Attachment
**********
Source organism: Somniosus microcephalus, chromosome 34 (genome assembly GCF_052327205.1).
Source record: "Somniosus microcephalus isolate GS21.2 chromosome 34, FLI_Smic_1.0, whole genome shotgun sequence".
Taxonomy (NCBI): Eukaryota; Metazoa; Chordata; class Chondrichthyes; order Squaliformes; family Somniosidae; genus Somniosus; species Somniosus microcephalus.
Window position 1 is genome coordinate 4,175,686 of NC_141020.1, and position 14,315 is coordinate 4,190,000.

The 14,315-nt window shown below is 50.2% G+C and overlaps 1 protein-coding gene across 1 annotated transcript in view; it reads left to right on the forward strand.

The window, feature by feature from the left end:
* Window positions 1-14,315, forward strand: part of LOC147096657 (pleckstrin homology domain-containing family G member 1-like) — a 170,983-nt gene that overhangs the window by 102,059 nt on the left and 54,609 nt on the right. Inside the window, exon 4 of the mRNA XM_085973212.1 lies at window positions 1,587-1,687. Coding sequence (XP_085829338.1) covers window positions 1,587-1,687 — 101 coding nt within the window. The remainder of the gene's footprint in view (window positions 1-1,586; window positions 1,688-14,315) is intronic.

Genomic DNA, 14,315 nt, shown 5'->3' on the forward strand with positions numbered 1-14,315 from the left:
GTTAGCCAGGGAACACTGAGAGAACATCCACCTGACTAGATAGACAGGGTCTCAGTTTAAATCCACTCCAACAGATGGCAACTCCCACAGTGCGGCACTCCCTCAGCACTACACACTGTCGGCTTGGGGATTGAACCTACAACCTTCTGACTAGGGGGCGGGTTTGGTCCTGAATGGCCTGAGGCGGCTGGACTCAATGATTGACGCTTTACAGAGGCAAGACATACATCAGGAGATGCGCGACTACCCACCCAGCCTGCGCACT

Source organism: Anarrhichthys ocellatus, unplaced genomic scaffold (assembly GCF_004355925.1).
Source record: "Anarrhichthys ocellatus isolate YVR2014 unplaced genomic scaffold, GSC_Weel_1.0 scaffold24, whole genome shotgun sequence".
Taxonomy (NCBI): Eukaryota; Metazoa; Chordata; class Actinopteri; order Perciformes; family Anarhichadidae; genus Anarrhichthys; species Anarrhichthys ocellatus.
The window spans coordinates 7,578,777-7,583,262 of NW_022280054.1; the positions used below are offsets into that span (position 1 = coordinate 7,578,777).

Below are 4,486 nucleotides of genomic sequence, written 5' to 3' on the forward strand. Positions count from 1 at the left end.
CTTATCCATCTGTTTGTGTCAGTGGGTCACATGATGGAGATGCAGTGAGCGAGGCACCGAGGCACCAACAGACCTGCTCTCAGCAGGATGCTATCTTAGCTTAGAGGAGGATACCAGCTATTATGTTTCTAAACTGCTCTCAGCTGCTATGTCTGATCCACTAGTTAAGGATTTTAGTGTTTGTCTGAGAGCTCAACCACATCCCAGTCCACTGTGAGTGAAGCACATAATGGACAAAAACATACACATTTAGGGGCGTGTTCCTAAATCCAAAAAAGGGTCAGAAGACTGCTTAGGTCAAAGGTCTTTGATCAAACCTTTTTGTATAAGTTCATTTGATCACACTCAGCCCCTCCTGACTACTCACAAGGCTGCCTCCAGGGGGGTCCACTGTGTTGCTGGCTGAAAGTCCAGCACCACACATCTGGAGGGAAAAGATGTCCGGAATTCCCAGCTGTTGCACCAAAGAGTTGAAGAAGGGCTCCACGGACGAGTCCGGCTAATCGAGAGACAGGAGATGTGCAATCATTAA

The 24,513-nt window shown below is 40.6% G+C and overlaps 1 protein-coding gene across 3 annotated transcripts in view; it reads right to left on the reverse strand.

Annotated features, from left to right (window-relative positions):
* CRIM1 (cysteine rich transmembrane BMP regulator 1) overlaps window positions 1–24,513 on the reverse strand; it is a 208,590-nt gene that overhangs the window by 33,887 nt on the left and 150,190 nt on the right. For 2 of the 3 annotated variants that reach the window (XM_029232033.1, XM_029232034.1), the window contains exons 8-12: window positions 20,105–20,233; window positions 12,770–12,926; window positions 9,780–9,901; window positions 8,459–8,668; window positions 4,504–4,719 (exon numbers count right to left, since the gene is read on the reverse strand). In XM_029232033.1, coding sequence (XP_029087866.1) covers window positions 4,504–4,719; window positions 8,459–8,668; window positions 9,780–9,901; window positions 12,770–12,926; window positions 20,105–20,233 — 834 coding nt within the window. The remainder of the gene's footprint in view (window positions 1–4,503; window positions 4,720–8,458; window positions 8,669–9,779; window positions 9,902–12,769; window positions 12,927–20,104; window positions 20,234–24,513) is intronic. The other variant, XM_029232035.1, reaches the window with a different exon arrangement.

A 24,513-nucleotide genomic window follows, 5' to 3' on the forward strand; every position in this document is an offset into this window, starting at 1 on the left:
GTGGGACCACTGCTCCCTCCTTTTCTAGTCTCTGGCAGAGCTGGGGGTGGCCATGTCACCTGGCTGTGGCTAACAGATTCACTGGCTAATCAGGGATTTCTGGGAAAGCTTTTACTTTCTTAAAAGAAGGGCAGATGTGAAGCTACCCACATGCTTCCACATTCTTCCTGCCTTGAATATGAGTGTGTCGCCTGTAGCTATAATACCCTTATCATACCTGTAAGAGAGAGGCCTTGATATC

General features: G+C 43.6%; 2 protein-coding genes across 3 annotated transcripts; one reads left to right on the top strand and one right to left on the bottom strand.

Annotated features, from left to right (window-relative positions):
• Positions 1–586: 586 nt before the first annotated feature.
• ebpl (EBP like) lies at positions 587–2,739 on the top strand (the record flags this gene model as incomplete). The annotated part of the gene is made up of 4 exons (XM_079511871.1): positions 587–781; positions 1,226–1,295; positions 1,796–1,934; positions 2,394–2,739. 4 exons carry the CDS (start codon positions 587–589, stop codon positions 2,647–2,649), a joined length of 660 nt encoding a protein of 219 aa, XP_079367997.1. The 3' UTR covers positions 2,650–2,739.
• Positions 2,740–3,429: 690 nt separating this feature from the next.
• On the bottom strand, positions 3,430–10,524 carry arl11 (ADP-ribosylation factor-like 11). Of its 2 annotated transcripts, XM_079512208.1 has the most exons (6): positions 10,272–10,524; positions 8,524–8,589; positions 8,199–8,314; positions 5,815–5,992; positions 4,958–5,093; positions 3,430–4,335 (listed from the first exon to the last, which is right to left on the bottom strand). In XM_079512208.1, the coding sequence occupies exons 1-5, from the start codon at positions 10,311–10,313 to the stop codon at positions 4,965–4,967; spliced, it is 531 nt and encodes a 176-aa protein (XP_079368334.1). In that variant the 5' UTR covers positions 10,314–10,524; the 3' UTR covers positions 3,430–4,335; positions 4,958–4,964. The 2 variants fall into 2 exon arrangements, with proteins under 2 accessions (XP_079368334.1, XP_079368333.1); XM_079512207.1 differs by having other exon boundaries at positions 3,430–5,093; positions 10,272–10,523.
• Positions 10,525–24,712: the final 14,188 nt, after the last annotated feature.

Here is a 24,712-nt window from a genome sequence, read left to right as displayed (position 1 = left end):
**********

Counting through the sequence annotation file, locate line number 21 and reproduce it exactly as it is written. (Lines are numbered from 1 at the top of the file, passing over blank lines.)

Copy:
General features: G+C 43.6%; 2 protein-coding genes across 3 annotated transcripts; one reads left to right on the top strand and one right to left on the bottom strand.